December 9, 2021

Understanding the basics of Data Pipeline

Understanding the basics of Data Pipeline

The Pipeline Data Automation is brimming with both old and developing terminology. The good news is that if you grasp the fundamental ideas, it is not complicated to understand. This article will define and dissect some of the most important terms, phrases, and difficult-to-understand ideas.

DataOps Defined:

DataOps (data operations) is a new discipline that provides the tools, procedures, and organizational structures required to enable an automated, process-oriented methodology utilized by analytic and data teams. DataOps teams are often formed by applying DevOps principles to a centralized team comprised of data engineers, integration, security, data quality, and data scientist responsibilities in order to increase data analytics quality and minimize cycle time.

Data Pipeline Defined:

Pipeline Data Automation is a set of processes or operations that transport and integrate data from numerous sources in order to produce data insights for end-user consumption. An end-to-end pipeline’s stages include gathering disparate raw source data, integrating and ingesting data, storing data, computing/analyzing the data, and then communicating insights to the business through techniques such as analytics, dashboards, or reports.

Stages within a Data Pipeline:

Data Source: 

This is the data created within a source system, which includes applications or platforms. A data pipeline has numerous source systems. Each source system has a data source, which is most commonly in the form of a database or data stream.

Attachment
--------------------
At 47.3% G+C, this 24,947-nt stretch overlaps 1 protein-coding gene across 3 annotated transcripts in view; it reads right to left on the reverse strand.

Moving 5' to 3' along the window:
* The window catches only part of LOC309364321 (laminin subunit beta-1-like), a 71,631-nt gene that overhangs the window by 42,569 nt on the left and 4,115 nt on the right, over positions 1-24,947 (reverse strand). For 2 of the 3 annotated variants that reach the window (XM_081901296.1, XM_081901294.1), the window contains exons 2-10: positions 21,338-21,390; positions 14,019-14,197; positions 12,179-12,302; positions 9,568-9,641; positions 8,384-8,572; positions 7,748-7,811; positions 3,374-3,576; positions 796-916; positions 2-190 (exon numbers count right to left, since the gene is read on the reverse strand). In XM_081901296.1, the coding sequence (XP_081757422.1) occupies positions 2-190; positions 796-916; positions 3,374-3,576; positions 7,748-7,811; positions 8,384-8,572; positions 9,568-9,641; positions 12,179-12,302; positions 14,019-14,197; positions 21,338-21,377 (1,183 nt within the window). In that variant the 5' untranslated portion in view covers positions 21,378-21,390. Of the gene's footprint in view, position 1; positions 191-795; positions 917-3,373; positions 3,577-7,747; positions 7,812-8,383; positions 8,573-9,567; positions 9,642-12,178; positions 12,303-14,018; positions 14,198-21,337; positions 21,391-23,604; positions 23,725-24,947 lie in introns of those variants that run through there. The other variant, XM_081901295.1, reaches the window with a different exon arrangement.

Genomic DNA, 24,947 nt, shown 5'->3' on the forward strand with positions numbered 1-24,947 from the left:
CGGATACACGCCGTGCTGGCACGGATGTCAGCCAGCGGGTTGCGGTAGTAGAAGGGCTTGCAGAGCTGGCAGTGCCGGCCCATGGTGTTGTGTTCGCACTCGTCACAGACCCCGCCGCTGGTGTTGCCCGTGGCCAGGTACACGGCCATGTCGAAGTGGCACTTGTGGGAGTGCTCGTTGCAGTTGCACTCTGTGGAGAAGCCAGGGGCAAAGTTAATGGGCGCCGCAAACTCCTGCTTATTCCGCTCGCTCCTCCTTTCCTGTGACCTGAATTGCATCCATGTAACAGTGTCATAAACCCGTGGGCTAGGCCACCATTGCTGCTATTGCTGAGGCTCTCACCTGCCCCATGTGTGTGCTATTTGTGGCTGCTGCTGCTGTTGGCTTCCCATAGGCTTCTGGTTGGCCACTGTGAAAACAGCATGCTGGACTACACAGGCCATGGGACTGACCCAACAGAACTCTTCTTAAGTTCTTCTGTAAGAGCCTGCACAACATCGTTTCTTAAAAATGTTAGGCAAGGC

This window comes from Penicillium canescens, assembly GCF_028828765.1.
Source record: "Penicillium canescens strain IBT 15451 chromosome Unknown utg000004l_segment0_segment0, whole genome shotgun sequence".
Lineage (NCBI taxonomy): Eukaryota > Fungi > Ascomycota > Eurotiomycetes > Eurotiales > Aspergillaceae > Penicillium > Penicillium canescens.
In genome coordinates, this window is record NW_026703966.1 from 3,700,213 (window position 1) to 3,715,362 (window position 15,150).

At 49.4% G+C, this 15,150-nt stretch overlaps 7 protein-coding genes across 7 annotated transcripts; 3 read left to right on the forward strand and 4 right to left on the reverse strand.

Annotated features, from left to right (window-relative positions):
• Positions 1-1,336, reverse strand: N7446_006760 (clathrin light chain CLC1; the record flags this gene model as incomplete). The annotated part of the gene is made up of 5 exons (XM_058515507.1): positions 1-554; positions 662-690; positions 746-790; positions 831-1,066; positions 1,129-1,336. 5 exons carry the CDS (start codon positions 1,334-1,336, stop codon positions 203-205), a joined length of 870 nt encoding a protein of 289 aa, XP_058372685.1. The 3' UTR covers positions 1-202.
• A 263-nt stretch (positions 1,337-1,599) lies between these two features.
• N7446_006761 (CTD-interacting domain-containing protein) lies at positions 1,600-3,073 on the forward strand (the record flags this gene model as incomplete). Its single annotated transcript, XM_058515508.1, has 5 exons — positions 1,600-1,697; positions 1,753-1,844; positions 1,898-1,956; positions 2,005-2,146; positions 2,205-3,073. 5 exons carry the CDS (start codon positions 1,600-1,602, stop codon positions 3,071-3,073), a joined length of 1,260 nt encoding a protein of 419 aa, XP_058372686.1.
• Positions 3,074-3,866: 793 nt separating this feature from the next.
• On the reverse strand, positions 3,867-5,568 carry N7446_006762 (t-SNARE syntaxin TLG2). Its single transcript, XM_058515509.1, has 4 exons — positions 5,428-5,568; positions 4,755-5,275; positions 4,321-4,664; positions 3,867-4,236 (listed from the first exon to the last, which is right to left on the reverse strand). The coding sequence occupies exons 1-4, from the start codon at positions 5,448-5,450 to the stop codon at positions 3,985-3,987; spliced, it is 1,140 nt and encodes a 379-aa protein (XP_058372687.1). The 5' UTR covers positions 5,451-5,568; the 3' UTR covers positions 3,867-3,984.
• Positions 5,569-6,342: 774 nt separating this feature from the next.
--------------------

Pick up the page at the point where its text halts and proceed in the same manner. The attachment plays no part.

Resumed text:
Data Integration & Ingestion:

The process of Pipeline Data Integration from several sources into a single, cohesive perspective is known as data integration. Ingestion is the first phase in the integration process, which includes procedures like cleansing, ETL mapping, and transformation. Data is retrieved from the sources and consolidated into a single, cohesive data set by the two.

Data Storage: 

This phase represents the “place” of the cohesive data set. Data lakes and data warehouses are two typical ways to store massive data, but they are not the same thing. A data lake is often used to store raw data for which no purpose has been determined. A data warehouse stores data that has already been organized and sorted for a specific purpose. A simple method to recall the difference is to picture a “lake” as a body of water into which all rivers and streams flow without being filtered.

Analyze & Computation: 

Analytics, data science, and machine learning take place here. Data analysis and computation tools access raw data from the data lake or data warehouse. The Data Warehouse is then used to store new models and insights.


Data insights are shared with the business. Dashboards, emails, SMSs, push alerts, and microservices are used to provide insights. Microservices are used to provide machine learning model conclusions.